A Tibetan source said: “Rebuilding the residence was a way of showing the authorities that the repression in the area does not prevent the people retaining their spiritual faith and allegiance to their leader, and does not mean they accept the unjust sentencing of Tenzin Deleg Rinpoche.”
Imprisoned in December 2002, Tenzin Deleg Rinpoche (Chinese rendering of his lay name: A’an Zhaxi) was convicted amid concerns he had been tortured to extort a confession and following a trial that was condemned around the world for falling far short of minimum fair trial standards. His death sentence was commuted to life imprisonment following a statutory two-year period of suspension, but his co-defendant, Lobsang Dhondup, was executed in early 2003 moments after his appeal was rejected.
The prayer ceremony in Nyagchuka on October 12 was the latest in a series of bold representations to the authorities in support of the Tibetan lama over several years. Not only Tibetans have been involved; over the years of Tenzin Deleg Rinpoche’s imprisonment, many Chinese Buddhists have joined vigils and long life prayers for him.
Tibetan writer Tsering Woeser wrote in a blog: “The hardship he [Tenzin Deleg Rinpoche] is currently enduring in prison engulfs the hearts of the people of this vast area; they feel a deep, hard-to-overcome pain. Over the course of the past 12 years, almost no joyous festivals have been held, and many elder left this world with tears in their eyes, knowing that they would never meet him again. Over the course of the past 12 years, over 30,000 Tibetans signed and left their fingerprints on countless petitions, sending representatives to Chengdu and even Beijing to appeal to the higher authorities, expressing that ‘we can no longer bear Tenzin Delek Rinpoche being imprisoned, his so-called “bombing case” needs to be reviewed’, many Tibetans were arrested, beaten and sentenced for these efforts; but they have not given up, they have been sharing the pain and humiliation with their teacher.”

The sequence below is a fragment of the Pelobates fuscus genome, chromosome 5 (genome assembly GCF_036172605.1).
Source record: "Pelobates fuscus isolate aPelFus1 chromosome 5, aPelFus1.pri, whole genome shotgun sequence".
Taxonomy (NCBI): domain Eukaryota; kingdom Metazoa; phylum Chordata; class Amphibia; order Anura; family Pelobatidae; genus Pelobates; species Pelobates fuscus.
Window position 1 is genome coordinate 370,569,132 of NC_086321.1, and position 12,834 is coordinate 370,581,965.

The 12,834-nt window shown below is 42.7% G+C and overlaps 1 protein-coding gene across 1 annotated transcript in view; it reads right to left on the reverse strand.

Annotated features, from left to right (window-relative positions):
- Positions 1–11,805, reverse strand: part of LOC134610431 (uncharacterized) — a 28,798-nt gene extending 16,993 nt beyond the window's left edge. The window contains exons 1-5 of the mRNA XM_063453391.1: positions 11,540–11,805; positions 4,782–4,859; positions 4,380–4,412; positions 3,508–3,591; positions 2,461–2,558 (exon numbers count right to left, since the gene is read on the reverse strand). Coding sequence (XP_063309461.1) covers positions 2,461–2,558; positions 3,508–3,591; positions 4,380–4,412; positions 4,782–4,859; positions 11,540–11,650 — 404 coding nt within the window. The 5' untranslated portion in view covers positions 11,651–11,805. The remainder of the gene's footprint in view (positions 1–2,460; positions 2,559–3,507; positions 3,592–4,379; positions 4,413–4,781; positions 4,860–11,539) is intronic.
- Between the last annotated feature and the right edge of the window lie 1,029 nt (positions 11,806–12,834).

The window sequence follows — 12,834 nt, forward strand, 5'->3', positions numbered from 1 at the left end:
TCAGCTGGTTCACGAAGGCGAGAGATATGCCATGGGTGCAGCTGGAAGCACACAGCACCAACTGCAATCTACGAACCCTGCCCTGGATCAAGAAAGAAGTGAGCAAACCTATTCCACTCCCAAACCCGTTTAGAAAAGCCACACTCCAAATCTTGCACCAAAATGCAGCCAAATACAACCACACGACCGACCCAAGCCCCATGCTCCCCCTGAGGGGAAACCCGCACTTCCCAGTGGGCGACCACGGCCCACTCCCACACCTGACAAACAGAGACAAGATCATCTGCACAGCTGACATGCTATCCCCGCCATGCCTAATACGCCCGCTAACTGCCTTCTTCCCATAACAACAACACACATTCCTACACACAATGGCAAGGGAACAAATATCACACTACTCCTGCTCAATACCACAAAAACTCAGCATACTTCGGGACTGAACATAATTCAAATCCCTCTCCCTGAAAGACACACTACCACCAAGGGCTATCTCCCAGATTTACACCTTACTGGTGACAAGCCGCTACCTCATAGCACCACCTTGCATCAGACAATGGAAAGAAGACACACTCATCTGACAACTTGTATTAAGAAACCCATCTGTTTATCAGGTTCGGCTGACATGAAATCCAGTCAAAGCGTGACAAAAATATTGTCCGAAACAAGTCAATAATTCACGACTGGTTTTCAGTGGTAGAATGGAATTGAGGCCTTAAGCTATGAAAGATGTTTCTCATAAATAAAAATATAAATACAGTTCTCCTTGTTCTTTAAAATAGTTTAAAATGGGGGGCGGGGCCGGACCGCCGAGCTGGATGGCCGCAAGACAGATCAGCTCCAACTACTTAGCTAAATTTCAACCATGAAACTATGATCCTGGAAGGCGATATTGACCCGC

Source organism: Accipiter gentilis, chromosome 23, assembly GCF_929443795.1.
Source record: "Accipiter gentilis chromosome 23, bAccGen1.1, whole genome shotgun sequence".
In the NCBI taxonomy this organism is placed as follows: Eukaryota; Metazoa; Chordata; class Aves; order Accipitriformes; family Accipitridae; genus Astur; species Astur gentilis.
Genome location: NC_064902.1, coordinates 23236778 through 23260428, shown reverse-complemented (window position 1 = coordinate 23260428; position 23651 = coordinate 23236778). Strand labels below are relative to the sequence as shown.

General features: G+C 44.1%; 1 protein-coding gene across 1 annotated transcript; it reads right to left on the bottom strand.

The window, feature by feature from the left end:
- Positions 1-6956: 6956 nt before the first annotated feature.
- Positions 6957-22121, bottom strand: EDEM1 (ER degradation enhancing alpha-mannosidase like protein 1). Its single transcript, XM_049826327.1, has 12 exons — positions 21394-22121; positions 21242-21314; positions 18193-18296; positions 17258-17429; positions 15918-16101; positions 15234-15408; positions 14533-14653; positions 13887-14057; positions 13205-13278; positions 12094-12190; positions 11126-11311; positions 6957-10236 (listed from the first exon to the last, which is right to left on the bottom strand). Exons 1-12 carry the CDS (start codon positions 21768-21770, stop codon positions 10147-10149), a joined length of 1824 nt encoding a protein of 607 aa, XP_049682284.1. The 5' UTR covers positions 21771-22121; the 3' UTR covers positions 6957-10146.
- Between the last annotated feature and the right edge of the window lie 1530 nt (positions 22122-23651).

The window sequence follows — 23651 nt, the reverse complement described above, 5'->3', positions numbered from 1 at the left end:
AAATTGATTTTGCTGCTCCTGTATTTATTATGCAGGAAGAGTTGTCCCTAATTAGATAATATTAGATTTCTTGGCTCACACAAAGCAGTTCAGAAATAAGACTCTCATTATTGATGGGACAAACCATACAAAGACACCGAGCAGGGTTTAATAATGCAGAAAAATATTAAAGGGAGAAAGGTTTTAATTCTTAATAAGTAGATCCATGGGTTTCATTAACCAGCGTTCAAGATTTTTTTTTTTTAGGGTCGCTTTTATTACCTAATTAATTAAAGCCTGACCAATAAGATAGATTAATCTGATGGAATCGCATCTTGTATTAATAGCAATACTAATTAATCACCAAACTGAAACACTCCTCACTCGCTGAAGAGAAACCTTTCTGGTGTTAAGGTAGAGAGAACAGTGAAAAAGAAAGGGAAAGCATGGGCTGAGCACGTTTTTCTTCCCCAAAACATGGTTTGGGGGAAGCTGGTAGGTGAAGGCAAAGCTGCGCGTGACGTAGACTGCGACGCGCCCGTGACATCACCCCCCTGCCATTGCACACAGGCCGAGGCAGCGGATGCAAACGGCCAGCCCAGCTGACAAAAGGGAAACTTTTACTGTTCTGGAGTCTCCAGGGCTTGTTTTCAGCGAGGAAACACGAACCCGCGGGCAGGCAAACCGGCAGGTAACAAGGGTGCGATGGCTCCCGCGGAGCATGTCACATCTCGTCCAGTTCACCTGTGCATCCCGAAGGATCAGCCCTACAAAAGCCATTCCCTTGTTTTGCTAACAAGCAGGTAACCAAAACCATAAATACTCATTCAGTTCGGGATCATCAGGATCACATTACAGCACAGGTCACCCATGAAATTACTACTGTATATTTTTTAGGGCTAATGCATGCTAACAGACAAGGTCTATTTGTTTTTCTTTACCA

Tsering Woeser also said that in March the Secretary of Lithang County Party Committee warned Tenzin Deleg Rinpoche’s younger sister that she was not allowed to go to Chengdu to visit her brother, and even if she arranged a lawyer to review the case, she must only follow the orders of the local authorities, otherwise she and her family would also be arrested.
Towards the end of November 2009, a group of Tenzin Deleg Rinpoche’s relatives and friends traveled to Beijing to request the central government for a further review of the case. It is not known how the authorities responded to this appeal. A further Tibetan source states that having been assured by officials in Beijing that the case would be looked at, the petitioners were urged to return to Chengdu, the provincial capital of Sichuan. A government official confirmed that petitioners had been to Beijing and Chengdu to appeal to the authorities, but said that all of them had been “persuaded home” and “no one was detained.” (http://china.globaltimes.cn/society/2009-12/490861.html, December 10).